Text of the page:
Not So 'Cold'
Editor: The excellent, even-handed commentary by Arthur Caplan, "Cold Cash for Warm Transplant Organs," is worthy reading for everyone. He very fairly lays out most of the issues. He concludes that offering money to the estates of deceased people will negatively affect the number of organs available for transplant.
I think his conclusion is in error. His conclusion assumes that if it were legal to pay people's heirs for their consent to use deceased persons' tissues, that the people could not decline payment and donate the tissues. Such options are always available if the law doesn't stand in the way.
A dual system is possible and might substantially increase the supply of tissue. There may of course be some unanticipated undesirable side effects of this, but the only way to find out would be to try it on a small scale.
William A. Mackey Jr.
Editor: Regarding the attempts by the Bush administration to change the scientific definition of a wetland: The alteration of objective definitions for subjective reasons is not without precedent. In 1987, after the worst year (from a safety standpoint) in the history of U.S. civil aviation, the definition of a near-miss was changed, from one mile to 500 feet. Problem solved, right?
William Sipple of the Environmental Protection Agency hits the nail on the head when he points out the problems of changing scientific definitions for political reasons. The definition of wetlands is by necessity a scientific issue; if and how the wetlands should be regulated are policy issues and should be addressed separately.
The broader definition of wetland was made as such for sound scientific reasons, including the fact that these lands, though they may not be sopping wet the entire year, serve to filter pollutants, excess nutrients and sediment from runoff entering the Bay. The definition should under no circumstances be changed merely so Mr. Bush can have his wetlands and develop them, too.
Timothy C. Rule.
Editor: Your editorial of March 17, "The Race From Hell," is yet another uninformed slur against the people of Louisiana, and particularly state Rep. David Duke.
You implored President Bush to help Gov. Buddy Roemer (a recent convert to the Republican Party) in his re-election bid, by using his "newly won popularity by personally campaigning not only for Governor Roemer but against David Duke and all he represents."
All of your simpering, however, will not change the fact that David Duke represents an awful lot of people, including me.
Mr. Duke, who you and the rest of the mainstream press continue to bash, got 44 percent of the vote statewide, or 61 percent of the white vote. As the establishment in Louisiana is finding out, you cannot go around alienating that many people, by ridiculing their candidate, without adverse consequences.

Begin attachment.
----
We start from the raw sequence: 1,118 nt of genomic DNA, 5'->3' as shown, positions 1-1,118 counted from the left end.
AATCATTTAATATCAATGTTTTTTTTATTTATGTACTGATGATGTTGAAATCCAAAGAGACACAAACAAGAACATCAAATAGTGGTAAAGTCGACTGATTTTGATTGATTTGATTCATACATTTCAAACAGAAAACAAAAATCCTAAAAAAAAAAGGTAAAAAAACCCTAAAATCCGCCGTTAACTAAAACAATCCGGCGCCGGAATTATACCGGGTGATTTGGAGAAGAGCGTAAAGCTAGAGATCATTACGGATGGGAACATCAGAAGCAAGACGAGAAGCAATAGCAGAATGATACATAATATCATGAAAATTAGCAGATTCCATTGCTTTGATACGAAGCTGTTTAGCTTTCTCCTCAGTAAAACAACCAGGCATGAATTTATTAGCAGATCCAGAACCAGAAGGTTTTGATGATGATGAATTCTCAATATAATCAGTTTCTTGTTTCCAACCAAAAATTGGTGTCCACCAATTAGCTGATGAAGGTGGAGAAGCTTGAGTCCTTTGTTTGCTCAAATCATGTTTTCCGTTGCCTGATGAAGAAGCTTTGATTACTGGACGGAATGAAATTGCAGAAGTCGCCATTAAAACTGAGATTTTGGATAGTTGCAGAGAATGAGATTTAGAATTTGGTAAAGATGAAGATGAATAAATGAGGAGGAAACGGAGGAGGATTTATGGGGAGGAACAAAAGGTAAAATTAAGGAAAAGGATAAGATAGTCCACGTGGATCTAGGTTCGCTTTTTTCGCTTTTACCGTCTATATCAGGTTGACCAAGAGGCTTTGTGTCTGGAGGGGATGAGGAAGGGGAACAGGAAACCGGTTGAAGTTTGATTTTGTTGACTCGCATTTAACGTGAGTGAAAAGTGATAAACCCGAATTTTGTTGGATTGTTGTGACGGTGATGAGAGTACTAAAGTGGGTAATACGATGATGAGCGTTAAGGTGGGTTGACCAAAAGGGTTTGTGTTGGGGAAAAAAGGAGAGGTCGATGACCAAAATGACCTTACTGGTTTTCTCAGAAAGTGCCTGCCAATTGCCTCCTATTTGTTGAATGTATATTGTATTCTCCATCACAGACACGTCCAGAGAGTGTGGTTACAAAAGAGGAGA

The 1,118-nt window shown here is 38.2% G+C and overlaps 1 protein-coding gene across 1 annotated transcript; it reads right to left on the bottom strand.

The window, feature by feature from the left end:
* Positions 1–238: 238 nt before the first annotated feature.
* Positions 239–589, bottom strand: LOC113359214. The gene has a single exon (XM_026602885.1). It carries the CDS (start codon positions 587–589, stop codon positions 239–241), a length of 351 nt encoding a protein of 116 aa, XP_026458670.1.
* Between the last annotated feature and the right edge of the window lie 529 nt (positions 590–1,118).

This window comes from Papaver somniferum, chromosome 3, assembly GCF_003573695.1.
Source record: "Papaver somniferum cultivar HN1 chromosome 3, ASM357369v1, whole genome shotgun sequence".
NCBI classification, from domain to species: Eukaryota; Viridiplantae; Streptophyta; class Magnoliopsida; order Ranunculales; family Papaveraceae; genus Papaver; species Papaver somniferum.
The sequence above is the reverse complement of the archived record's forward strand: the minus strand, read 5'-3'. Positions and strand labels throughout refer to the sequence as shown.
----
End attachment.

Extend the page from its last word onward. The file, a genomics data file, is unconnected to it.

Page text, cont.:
Republicans are soon to discover this. Duke voters see a clear chance of victory, and will be at the party's upcoming convention to nominate him.
I hope they do, and tell Mr. Bush to stuff it.
Stephen M. Kranz
Editor: I am writing in response to an article that appeared in The Sun Feb. 27, "Maryland Venture Capital Firms Invest 90 Percent Out of State."
We have an outstanding concentration of venture capital talent in the state. That's why I've worked for the last several years with the venture capital and high-tech industries as well as with the Department of Economic and Employment Development and Del. Pete Rawlings to create the Maryland Venture Capital Trust. The trust uses both public and private money to encourage development of "seed" venture capital that will finance new, entrepreneurial businesses in Maryland to further attract investment from venture capital firms from Maryland and elsewhere.
My observation is that Maryland-based venture capital firms such as those mentioned in the article are very interested in investing in Maryland companies. They've done so already, and I'm optimistic they'll do more.
Maryland's venture capital industry is a great resource for the state, and I'm glad they are working cooperatively with government and high tech industry to help develop our economy.
James C. Rosapepe.
The writer represents a Prince George's County district in the House of Delegates.
Cost of Prison
Editor: Your recent editorial "What's Being Done about Crime?" needs to be followed up with "What's being done about repeat criminals?" We taxpayers who want to reduce government waste know little about our expensive prison system that breeds repeat offenders.
I understand that less than 10 percent of ex-offenders are able to find jobs about six months after prison release. Some even have to receive public assistance. Could this low employment rate be blamed on the correction system? Maybe lack of job skills leads to repeat criminal activity.